Innovation is inherently uncertain. Because it is dealing with something that hasn't been done before, the outcomes cannot be guaranteed. However, there are different levels of uncertainty- from having no idea or precedent for what may happen when the innovation is implemented t, to smaller levels of uncertainty where you may be able to guess what may happen.
innovation can often mean that you will not have visibility into what is happening, what might happen, or what response to have.
The different levels of uncertainty have implications for the innovation process. If a government faces a great deal of uncertainty, then the approach needed should be much more exploratory and tentative so that ramifications can be understood before too many commitments are made. Less uncertainty means the approach can take more advantage of the potential of the innovation.
Government innovation will have different contexts and levels of uncertainty. These different contexts will require different strategies for success.
The three key features we have learned about what innovation can have are:
Multiple options should be available when considering innovations. Having multiple options mitigates risk that a particular option may not work. This is especially valuable should something unexpected occur to disrupt your existing strategies.
Portfolio approaches are advisable for effective innovations. Portfolios help to provide a viable solution when circumstances change.
Thus, organizations within the public sector need to be able to:
Governments should appreciate multiple facets or features of innovation. The most important features of innovation are built upon two factors:
Many other factors can offer insight into innovation, but these are the most relevant to helping individuals, agencies, and governments to maintain and manage a diverse portfolio of innovative projects and government organizations to not only achieve their missions, but to adapt to a quickly changing world.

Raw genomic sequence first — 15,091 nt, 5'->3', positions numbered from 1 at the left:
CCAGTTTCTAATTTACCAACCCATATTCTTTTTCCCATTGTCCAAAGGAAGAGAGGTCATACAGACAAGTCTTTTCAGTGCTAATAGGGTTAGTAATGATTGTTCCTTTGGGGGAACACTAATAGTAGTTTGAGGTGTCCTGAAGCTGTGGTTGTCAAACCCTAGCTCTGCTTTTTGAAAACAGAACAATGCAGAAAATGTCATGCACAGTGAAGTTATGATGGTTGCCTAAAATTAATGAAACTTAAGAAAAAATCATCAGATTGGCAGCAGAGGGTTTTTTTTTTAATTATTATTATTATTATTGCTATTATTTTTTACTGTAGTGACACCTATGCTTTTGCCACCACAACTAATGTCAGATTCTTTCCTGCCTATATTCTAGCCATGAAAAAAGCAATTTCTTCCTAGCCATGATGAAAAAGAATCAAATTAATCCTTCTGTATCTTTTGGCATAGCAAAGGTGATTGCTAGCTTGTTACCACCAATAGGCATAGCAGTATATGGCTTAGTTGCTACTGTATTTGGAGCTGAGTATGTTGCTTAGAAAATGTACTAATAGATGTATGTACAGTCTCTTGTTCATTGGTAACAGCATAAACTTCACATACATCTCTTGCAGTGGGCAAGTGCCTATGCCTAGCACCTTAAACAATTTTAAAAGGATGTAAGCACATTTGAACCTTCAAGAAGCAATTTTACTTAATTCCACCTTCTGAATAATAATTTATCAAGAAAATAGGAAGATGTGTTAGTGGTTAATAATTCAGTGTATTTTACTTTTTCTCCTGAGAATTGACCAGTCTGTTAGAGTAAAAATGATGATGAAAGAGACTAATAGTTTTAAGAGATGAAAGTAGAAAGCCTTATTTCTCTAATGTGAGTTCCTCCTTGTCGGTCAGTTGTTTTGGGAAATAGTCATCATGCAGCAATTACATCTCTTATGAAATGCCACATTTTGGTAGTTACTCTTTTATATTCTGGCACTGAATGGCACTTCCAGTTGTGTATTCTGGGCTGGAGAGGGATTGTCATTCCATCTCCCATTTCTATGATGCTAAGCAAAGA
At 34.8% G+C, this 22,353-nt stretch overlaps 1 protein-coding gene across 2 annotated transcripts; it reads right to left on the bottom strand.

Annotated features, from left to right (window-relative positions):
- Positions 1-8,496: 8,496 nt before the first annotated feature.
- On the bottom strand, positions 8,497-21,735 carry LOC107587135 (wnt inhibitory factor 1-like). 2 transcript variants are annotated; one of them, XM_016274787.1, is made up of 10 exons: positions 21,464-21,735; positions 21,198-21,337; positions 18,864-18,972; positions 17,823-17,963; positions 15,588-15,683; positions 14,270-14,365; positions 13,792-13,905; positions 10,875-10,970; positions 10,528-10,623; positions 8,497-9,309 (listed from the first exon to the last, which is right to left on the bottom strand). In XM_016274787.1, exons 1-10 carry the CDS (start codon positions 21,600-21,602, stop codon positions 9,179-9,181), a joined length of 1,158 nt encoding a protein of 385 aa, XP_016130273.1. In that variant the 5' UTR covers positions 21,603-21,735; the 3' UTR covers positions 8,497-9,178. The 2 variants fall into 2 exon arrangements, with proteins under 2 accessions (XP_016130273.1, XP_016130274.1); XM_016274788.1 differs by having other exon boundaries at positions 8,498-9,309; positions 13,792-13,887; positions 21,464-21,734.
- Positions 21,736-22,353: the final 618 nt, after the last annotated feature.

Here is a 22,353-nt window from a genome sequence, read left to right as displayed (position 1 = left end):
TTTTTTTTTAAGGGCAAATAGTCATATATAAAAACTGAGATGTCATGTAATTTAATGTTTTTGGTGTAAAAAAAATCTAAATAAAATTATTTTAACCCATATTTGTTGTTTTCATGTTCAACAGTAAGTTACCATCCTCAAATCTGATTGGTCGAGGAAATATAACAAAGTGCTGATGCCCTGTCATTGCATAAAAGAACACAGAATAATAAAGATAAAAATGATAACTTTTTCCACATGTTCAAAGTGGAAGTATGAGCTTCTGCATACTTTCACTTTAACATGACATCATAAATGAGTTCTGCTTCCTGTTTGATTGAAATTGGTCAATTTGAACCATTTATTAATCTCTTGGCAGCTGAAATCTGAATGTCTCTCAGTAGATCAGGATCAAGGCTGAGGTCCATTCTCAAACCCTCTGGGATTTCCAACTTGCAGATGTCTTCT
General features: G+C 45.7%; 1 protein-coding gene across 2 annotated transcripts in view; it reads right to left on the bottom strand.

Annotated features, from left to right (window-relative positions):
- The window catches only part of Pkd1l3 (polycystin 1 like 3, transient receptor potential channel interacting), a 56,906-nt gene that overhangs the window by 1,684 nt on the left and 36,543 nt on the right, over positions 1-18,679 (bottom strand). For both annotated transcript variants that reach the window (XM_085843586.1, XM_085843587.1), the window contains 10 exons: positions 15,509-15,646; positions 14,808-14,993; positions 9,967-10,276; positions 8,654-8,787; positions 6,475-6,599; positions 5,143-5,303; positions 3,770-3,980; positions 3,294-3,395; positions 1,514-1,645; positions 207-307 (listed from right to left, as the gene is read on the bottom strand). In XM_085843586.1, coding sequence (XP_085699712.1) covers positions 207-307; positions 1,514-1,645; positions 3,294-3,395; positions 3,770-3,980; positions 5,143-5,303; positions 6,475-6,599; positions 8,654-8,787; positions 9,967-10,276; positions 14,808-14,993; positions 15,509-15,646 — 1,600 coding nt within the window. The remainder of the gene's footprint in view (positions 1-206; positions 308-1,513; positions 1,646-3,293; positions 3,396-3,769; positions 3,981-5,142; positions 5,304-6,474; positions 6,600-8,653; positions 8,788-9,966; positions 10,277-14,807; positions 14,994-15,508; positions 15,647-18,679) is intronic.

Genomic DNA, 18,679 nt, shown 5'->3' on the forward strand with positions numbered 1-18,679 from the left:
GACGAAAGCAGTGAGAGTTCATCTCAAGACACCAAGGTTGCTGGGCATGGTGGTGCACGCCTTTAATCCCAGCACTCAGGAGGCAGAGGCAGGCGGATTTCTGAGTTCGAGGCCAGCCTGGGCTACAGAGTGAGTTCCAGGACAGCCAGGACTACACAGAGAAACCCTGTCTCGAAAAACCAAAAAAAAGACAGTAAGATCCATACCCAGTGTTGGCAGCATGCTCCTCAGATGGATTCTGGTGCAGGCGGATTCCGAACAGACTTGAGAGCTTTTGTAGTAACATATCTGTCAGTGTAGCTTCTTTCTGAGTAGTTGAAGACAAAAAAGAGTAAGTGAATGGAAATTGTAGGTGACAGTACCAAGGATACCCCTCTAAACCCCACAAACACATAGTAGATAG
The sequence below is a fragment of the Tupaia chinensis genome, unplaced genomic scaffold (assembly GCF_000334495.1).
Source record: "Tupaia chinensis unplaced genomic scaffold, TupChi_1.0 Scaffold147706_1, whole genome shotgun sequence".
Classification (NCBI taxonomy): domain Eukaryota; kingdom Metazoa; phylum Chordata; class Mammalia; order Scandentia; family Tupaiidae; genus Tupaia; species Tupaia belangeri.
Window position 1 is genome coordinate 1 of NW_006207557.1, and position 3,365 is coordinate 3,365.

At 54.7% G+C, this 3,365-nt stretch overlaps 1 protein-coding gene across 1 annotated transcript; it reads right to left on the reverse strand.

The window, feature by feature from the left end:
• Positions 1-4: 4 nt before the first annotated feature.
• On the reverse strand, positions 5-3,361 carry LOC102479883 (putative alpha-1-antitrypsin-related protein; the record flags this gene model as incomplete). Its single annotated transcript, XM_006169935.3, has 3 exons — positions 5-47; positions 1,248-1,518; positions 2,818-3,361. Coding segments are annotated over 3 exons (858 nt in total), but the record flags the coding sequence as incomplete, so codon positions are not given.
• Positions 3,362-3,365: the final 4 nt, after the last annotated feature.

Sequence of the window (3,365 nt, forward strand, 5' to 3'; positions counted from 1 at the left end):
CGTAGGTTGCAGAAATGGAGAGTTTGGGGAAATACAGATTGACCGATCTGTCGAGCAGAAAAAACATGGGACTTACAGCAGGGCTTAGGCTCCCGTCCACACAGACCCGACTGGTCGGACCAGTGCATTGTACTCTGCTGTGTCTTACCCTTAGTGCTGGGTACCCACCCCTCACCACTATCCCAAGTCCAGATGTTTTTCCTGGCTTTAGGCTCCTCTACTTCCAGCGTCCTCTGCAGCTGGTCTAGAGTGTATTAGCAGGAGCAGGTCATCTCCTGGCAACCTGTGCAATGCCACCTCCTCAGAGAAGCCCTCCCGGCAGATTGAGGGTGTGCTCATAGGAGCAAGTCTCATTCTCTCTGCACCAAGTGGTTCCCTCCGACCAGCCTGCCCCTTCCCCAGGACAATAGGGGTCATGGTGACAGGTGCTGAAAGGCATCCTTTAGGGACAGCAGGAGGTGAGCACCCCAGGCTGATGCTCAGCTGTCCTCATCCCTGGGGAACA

Based on the two identified factors, there are 4 types of innovation to consider.
Often in private sector innovation you may hear of an organization being “ambidextrous.” This refers to the idea that organization can find new business opportunities while executing upon existing business. Ambidextrous organizations manage the tensions between what is needed now and what will be needed in the future.
However, government needs multi-dexterity to engage with all four types of innovation in order to successfully serve its constituents.
Innovation requires a degree of “readiness” in order to undertake novelty to begin with. Innovation is highly dependent upon existing knowledge, skills, systems, and learning. There needs to be an ecosystem developed and significant investment by the organization to make the change a reality. Many innovations require room for experimentation and lessons learned.
Decision Lens helps government organizations to prioritize their portfolios, forecast potential scenarios, and identify trade-offs. We help the public sector to not only free up time through automation to spend more time on innovative projects, but to help them plan and prioritize those projects so that they can become a reality. Contact us to request a demo!